Financial Planning - 04/01/12
By Nancy Mandell
Driving on a major urban road in heavy traffic one rainy night, a woman rear-ended the car ahead of her. With no suitable place to pull over nearby, the two motorists got out of their vehicles to exchange insurance information. They were standing between their cars when a third driver hit the woman's car, trapping and seriously injuring the first two drivers. Vehicle damage came to about $2,500. But medical injuries, loss of wages, and pain and suffering resulted in a $5 million settlement, says Ross Buchmueller, president and CEO of insurer Privilege Underwriters Reciprocal Exchange.
Fortunately for the victims, the third driver carried the company's personal excess liability policy, which can cover up to $20 million in damages. "Five million dollars," Buchmueller notes, "and this was not even a case of recklessness - driving drunk, texting or speeding."
His company is one of a handful of insurers, including Fireman's Fund, Chubb, ACE and Chartis, whose niche is the top 1% to 2% of wealthiest Americans. The asset protection feature of umbrella liability insurance policies is not well understood by many clients or their advisors, the owners of the niche insurers say. But with lifestyles that often include expensive toys like yachts and jet skis, perks such as full-time domestic help and commitments like seats on nonprofit boards of directors, their deep pockets make the 1% attractive targets in any legal action.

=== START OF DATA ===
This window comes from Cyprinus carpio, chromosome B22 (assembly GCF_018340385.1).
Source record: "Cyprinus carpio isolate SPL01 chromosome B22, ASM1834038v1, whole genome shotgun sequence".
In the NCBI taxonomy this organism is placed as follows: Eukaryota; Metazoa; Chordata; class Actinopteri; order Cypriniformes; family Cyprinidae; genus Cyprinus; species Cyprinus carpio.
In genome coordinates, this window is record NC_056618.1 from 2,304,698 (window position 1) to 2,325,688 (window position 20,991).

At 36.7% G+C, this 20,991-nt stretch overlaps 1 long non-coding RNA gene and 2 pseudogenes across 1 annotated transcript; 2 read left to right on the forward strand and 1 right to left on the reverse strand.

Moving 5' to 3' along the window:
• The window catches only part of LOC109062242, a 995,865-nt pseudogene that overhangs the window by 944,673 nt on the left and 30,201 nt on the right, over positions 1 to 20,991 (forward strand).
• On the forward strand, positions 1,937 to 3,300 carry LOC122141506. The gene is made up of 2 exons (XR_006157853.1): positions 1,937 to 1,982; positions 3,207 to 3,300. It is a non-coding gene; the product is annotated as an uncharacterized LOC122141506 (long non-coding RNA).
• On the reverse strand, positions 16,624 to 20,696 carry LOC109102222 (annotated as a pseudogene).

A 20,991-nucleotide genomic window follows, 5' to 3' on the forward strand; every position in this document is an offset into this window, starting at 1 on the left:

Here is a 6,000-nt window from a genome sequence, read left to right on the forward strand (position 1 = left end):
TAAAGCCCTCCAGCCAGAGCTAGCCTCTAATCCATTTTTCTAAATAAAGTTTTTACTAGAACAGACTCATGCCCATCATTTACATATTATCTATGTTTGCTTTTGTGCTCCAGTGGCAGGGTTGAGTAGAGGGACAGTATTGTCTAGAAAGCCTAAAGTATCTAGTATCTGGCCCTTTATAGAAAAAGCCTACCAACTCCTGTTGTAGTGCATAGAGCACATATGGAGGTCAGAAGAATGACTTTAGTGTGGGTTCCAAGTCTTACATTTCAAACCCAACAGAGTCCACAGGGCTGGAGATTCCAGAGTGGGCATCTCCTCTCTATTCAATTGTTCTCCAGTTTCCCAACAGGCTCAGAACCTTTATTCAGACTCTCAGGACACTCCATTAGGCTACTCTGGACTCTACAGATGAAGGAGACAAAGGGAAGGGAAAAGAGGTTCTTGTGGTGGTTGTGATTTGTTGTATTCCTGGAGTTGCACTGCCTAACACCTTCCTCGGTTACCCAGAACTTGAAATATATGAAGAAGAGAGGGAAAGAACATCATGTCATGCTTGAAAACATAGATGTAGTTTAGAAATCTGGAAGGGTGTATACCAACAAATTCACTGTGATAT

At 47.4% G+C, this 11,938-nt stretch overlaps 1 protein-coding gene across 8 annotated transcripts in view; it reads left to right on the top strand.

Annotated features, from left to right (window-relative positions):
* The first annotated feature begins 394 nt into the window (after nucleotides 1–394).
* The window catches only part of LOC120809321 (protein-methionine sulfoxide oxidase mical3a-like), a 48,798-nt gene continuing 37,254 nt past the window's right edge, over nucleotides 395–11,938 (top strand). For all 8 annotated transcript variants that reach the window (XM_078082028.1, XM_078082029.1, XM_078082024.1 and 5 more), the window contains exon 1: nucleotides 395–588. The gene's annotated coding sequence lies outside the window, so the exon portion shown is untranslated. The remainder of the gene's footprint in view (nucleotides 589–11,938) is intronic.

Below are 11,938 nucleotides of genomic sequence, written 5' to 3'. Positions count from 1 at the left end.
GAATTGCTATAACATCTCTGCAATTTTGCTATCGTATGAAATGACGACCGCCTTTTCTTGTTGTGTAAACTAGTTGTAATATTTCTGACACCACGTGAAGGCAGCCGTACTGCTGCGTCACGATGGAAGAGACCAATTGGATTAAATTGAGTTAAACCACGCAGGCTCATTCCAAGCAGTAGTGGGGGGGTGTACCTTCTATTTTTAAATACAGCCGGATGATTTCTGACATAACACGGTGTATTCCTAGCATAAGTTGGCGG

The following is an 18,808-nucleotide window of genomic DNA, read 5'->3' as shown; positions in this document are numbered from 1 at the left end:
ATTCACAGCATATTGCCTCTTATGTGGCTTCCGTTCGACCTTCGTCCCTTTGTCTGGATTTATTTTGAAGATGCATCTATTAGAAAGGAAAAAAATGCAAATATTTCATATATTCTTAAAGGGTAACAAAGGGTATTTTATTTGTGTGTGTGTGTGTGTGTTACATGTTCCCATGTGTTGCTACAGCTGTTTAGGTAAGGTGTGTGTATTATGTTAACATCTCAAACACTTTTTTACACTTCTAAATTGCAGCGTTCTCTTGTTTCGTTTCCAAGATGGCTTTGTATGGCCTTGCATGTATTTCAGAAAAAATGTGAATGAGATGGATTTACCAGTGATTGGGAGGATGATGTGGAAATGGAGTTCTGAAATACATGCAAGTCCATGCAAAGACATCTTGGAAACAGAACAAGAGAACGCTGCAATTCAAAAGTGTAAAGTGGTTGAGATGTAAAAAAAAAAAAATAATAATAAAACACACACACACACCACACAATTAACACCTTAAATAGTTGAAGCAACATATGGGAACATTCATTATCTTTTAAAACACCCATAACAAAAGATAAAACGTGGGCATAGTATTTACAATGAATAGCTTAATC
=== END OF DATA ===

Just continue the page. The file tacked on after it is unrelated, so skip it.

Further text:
Without appropriate liability coverage - which most experts place at 100% of net worth - a single incident could destroy an entire portfolio. Given the risk, insurers are trying to forge bonds with advisors and make them aware of the costs and benefits of this type of coverage.
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